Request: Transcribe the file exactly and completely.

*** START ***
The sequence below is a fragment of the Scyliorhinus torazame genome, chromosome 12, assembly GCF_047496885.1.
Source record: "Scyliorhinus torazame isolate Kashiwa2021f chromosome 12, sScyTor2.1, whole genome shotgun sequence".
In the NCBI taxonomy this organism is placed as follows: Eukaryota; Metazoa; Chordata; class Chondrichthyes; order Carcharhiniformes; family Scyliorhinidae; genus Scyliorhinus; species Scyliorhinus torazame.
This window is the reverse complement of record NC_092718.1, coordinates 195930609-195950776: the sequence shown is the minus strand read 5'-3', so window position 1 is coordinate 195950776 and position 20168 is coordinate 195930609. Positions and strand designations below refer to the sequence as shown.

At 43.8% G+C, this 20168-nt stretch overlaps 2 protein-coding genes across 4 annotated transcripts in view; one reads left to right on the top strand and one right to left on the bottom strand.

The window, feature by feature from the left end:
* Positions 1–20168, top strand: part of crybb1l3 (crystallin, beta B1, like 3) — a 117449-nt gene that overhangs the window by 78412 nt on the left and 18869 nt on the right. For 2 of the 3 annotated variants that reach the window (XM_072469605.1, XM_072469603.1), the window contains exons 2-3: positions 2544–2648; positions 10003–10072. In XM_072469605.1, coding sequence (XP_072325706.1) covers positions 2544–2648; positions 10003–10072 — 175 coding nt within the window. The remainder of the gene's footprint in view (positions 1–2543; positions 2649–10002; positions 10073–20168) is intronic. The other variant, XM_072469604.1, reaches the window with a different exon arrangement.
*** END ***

The sequence below is a fragment of the Scyliorhinus torazame genome, chromosome 12, assembly GCF_047496885.1.
Source record: "Scyliorhinus torazame isolate Kashiwa2021f chromosome 12, sScyTor2.1, whole genome shotgun sequence".
In the NCBI taxonomy this organism is placed as follows: Eukaryota; Metazoa; Chordata; class Chondrichthyes; order Carcharhiniformes; family Scyliorhinidae; genus Scyliorhinus; species Scyliorhinus torazame.
This window is the reverse complement of record NC_092718.1, coordinates 195930609-195950776: the sequence shown is the minus strand read 5'-3', so window position 1 is coordinate 195950776 and position 20168 is coordinate 195930609. Positions and strand designations below refer to the sequence as shown.

At 43.8% G+C, this 20168-nt stretch overlaps 2 protein-coding genes across 4 annotated transcripts in view; one reads left to right on the top strand and one right to left on the bottom strand.

The window, feature by feature from the left end:
* Positions 1–20168, top strand: part of crybb1l3 (crystallin, beta B1, like 3) — a 117449-nt gene that overhangs the window by 78412 nt on the left and 18869 nt on the right. For 2 of the 3 annotated variants that reach the window (XM_072469605.1, XM_072469603.1), the window contains exons 2-3: positions 2544–2648; positions 10003–10072. In XM_072469605.1, coding sequence (XP_072325706.1) covers positions 2544–2648; positions 10003–10072 — 175 coding nt within the window. The remainder of the gene's footprint in view (positions 1–2543; positions 2649–10002; positions 10073–20168) is intronic. The other variant, XM_072469604.1, reaches the window with a different exon arrangement.